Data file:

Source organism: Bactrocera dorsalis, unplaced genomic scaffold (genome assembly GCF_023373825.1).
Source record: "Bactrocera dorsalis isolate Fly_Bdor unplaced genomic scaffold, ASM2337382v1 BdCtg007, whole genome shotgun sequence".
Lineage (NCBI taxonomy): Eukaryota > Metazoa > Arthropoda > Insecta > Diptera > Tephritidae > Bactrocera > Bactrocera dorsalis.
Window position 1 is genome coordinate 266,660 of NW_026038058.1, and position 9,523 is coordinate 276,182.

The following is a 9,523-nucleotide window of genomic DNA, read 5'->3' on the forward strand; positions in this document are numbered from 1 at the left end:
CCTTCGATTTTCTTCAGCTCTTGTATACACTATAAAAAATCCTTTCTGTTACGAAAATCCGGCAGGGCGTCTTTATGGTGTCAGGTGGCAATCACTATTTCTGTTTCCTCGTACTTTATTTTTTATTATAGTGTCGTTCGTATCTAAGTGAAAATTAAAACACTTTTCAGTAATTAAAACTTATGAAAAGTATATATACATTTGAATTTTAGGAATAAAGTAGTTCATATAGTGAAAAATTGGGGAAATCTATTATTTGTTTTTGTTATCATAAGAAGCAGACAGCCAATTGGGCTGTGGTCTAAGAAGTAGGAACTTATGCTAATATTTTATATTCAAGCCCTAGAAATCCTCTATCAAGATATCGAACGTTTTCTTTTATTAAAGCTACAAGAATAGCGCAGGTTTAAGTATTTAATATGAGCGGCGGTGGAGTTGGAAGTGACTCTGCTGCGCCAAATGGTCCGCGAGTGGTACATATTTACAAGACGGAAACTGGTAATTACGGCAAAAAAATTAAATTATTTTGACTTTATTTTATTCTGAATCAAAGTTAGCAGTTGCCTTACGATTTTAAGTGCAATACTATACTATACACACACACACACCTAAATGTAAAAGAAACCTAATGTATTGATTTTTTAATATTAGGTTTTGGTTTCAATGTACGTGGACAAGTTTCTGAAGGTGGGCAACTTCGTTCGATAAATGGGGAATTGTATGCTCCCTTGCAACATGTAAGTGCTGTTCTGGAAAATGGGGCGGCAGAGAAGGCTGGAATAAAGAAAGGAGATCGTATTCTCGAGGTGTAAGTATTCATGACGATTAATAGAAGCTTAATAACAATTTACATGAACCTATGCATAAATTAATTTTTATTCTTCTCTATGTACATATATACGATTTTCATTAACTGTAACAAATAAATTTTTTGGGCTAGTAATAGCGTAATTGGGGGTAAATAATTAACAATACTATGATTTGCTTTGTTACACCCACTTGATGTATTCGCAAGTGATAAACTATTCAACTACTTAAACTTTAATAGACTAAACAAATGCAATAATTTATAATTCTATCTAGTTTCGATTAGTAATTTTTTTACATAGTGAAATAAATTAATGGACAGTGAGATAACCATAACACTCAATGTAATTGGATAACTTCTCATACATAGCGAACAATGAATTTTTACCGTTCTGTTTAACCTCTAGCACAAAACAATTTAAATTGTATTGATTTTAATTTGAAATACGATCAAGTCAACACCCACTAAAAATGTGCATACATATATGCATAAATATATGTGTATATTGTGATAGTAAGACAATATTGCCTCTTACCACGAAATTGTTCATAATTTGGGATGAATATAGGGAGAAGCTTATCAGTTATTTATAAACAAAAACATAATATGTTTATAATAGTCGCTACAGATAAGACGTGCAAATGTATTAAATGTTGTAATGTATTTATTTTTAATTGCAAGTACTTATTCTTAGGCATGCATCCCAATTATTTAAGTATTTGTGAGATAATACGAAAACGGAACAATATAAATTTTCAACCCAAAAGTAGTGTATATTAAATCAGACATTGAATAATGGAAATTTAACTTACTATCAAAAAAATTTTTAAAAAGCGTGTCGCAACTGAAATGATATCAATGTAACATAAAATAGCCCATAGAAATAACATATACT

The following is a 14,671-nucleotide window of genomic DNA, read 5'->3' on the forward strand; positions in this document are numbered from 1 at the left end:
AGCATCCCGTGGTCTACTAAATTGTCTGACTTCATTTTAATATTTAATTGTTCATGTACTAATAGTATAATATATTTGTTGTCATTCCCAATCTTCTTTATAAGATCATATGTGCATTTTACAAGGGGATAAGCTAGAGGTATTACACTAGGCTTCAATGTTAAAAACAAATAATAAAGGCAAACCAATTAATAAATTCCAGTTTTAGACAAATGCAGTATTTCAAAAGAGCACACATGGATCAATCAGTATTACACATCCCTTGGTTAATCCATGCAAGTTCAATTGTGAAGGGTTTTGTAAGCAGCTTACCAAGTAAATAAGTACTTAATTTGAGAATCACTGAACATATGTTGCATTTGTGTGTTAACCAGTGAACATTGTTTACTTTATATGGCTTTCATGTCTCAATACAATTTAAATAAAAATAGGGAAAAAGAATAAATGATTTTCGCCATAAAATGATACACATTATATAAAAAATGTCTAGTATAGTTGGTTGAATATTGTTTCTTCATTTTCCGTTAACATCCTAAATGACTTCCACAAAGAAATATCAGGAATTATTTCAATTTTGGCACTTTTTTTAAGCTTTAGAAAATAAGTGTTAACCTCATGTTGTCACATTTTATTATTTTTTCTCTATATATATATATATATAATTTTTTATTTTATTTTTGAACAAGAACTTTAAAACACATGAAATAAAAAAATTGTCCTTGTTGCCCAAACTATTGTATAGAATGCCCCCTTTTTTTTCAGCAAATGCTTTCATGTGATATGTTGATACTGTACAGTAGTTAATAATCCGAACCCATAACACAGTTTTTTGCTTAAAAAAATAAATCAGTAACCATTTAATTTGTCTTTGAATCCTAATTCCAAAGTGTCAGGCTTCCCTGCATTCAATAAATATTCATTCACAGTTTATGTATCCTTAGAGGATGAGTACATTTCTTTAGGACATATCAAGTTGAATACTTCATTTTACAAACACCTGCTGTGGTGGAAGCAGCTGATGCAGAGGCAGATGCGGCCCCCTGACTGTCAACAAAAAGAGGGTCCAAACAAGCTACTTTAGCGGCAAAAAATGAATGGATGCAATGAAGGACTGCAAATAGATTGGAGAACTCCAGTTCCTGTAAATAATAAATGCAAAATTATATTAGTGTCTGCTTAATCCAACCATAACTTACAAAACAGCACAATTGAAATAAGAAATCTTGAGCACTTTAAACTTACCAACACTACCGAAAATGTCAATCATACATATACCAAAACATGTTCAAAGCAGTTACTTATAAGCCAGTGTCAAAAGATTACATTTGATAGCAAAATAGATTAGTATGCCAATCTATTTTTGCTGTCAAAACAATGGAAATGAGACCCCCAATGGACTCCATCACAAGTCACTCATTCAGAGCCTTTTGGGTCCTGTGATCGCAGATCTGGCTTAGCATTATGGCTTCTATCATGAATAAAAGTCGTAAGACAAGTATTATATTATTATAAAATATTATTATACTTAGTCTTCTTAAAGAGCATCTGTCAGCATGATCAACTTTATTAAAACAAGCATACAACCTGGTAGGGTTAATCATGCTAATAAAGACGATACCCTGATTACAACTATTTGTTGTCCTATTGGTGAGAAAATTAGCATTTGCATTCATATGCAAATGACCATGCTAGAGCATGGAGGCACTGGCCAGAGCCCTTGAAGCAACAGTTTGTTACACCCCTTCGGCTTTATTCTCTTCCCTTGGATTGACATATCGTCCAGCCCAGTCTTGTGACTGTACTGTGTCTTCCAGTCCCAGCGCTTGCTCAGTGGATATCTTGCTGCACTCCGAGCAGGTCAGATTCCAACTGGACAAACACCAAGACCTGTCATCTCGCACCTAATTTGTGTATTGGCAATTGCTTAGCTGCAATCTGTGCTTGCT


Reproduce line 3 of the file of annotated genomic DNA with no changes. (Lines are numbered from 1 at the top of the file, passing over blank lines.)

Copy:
Lineage (NCBI taxonomy): Eukaryota > Metazoa > Arthropoda > Insecta > Diptera > Tephritidae > Bactrocera > Bactrocera dorsalis.